With the summer months coming to an end, many of us are scrambling to get our home improvement projects finished before the cold weather hits. Whether you are planning to renovate your guest bedroom, insulate your garage, or replace that old vinyl flooring that is starting to curl up, it is important to understand the risk of asbestos exposure when working on older homes. In honor of Mesothelioma Awareness Day coming up this September 26th, here is some important home safety information to keep in mind before starting your next DIY project.

What is asbestos?

asbestos in old houses

Asbestos is the name given to a group of naturally occurring minerals that are resistant to heat and corrosion. When asbestos breaks down, its fibers are microscopic and too small to be seen with the naked eye. Breathing in asbestos fibers can cause a buildup of scar-like tissue in the lungs called asbestosis and result in loss of lung function that often progresses to disability and death. Asbestos exposure can immediately trigger things like asthma attacks and other respiratory issues right away. Over time, exposure can lead to much more serious complications, such as asbestos-related cancers. These cancers can range from lung cancer to ovarian cancer and symptoms typically won’t occur until years after your initial asbestos exposure.

Asbestos is well-recognized as a health hazard and its use is now highly regulated by the U.S. Occupational Safety and Health Administration (OSHA) because of the dangers it poses. Keep in mind that there is never a safe level of asbestos exposure for any type of asbestos fiber you may encounter.

Why do we need to be aware of hidden asbestos?

As DIY enthusiasts, sometimes we are not aware of the hidden dangers we are exposing ourselves to—especially ones we cannot see. When working on a project that could have hidden asbestos, we may not realize the toxins we could be breathing in. Asbestos fibers are airborne, therefore, can be inhaled or swallowed without us even knowing. Many jobs such as sanding, cutting, or repairing can often create asbestos dust. Building materials may also face wear and tear over the years, which can expose their fibers in structures.

We also want to take into consideration what we could be exposing our family members, too, while working on our projects. Individuals can be exposed by coming into contact with asbestos fibers from someone else, such as fibers on your clothing or on your skin and hair.

How can we avoid asbestos exposure?

Now that you know what asbestos is and the harm it can cause to your health, you want to take safety precautions before starting that long-awaited DIY project. The following are some helpful safety tips before you get started:

Identify Asbestos Products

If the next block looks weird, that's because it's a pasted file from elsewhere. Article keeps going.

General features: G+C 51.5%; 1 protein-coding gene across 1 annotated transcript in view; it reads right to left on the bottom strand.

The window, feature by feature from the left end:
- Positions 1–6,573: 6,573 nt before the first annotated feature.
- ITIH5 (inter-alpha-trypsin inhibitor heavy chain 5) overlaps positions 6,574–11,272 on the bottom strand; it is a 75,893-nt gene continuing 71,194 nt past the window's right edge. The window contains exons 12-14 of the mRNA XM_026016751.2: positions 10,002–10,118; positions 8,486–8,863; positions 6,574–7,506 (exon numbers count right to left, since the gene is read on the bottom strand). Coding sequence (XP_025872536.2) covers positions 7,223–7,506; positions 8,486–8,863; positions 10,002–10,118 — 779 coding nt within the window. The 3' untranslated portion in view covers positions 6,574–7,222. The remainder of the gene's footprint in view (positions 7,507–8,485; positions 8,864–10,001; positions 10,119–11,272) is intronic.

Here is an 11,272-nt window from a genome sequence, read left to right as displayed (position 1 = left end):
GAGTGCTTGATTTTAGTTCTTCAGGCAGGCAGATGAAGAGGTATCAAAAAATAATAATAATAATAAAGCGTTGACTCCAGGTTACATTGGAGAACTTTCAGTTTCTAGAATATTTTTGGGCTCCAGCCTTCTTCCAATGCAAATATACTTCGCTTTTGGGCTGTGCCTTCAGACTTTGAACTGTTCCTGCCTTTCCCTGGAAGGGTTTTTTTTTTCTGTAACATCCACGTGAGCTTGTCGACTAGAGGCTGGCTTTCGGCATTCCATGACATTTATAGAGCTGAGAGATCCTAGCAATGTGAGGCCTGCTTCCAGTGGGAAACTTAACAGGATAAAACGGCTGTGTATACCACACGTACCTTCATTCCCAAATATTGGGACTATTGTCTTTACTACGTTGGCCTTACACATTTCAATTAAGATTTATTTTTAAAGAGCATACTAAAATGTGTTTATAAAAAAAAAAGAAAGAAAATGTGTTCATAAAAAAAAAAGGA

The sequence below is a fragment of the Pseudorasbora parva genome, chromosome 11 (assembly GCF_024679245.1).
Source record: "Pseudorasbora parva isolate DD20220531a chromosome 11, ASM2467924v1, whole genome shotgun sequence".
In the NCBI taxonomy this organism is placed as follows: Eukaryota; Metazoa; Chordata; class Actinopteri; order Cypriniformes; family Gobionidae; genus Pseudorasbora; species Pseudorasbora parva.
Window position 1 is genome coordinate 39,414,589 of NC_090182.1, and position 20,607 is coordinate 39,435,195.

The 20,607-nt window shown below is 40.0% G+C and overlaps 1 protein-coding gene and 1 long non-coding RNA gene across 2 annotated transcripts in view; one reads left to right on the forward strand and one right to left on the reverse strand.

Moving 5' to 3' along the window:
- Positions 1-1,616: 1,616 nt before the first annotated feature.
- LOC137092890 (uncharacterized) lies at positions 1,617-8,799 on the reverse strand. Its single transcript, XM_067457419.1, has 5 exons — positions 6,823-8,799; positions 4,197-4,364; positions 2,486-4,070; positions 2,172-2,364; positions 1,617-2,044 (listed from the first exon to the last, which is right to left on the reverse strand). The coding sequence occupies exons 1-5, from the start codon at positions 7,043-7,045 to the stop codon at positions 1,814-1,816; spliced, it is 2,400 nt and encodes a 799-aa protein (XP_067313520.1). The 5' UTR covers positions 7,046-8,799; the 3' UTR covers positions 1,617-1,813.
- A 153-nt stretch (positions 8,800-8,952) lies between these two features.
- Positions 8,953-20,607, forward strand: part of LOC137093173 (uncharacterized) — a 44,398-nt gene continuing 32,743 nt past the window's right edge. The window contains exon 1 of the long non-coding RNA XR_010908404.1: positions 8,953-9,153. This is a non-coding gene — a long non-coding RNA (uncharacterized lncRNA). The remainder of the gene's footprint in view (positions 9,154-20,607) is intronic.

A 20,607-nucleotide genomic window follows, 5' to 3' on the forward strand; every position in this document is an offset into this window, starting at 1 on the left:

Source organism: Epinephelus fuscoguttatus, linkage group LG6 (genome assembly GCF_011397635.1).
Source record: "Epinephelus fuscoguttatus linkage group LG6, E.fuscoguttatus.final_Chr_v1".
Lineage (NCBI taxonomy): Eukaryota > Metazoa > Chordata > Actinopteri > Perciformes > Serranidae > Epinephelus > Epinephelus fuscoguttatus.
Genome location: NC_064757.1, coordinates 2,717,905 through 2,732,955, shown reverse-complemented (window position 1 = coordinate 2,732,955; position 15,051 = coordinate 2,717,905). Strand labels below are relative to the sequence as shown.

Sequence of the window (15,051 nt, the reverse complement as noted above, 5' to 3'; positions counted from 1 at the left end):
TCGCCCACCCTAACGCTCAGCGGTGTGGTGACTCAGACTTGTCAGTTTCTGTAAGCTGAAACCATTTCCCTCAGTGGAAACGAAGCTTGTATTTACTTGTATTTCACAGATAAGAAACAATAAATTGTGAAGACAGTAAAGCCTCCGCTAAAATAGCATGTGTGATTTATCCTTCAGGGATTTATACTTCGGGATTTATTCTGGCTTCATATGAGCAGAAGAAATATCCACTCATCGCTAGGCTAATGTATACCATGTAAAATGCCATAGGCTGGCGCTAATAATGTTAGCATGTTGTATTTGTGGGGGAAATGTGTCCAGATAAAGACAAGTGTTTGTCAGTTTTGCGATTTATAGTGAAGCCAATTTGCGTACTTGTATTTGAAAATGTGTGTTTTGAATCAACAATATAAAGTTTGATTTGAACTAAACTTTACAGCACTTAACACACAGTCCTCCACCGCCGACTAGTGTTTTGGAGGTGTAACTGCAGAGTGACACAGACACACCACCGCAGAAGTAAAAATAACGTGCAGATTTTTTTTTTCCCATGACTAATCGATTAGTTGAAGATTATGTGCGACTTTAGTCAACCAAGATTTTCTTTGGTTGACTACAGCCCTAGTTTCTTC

asbestos awareness

When identifying whether your project may contain asbestos, remember that asbestos was extremely popular from the 1930s through the late 1970s. A variety of home products were manufactured with asbestos for their heat-resistant properties.

If you are working on something that was built around that time period, it is safe to assume it could have asbestos in it. A few examples are insulation, floor tiles, cement, ceiling tiles, drywall, adhesives, and shingles. In order to protect your household, it is best to have an asbestos test done with an at-home testing kit or your local environmental services.

Practice safe cleaning habits

Home renovation involves a lot of dirty work, so whether you believe there could be asbestos in your home or not, implement cleaning safety practices before, during, and after you work. First, be sure to always wear a mask with a HEPA filter. Remember that asbestos is microscopic and is easily inhaled. Second, change out of your clothes and wash them immediately after finishing your project for the day. If that is not possible, bag them up and change into fresh clothing before entering another part of your home or going near other people. Lastly, shower immediately after your work day is over. Asbestos fibers can attach to your skin and hair, so you want to wash well after possible exposure.

Hire a professional

You do not ever want to touch, move, or dispose of asbestos-containing materials on your own. Please keep yourself and your loved ones safe by leaving it to the experts. There are asbestos abatement professionals who are trained and certified in identifying, handling, and properly disposing of it. The U.S. Environmental Protection Agency (EPA) has a certified list of contacts for every state to help you find a licensed and qualified professional in your area.

Do-it-Yourself home remodeling is a fun and rewarding investment, but it also comes with risks. Knowing the hazards before starting your next project ensures that you stay safe and healthy. As tempting as it may be to want to start right away and begin renovating, always ask yourself if you are sure the project is safe to tackle on your own or if you should be calling a professional for assistance. Once your project area is checked for asbestos and deemed safe, it is time to put your handyman skills to work and ultimately, enjoy your finished project.

Mesothelioma awareness day: DIY projects and health problems was last modified: August 24th, 2022 by Billy Guteng
Your opinion matters, leave a comment
Inline Feedbacks
View all comments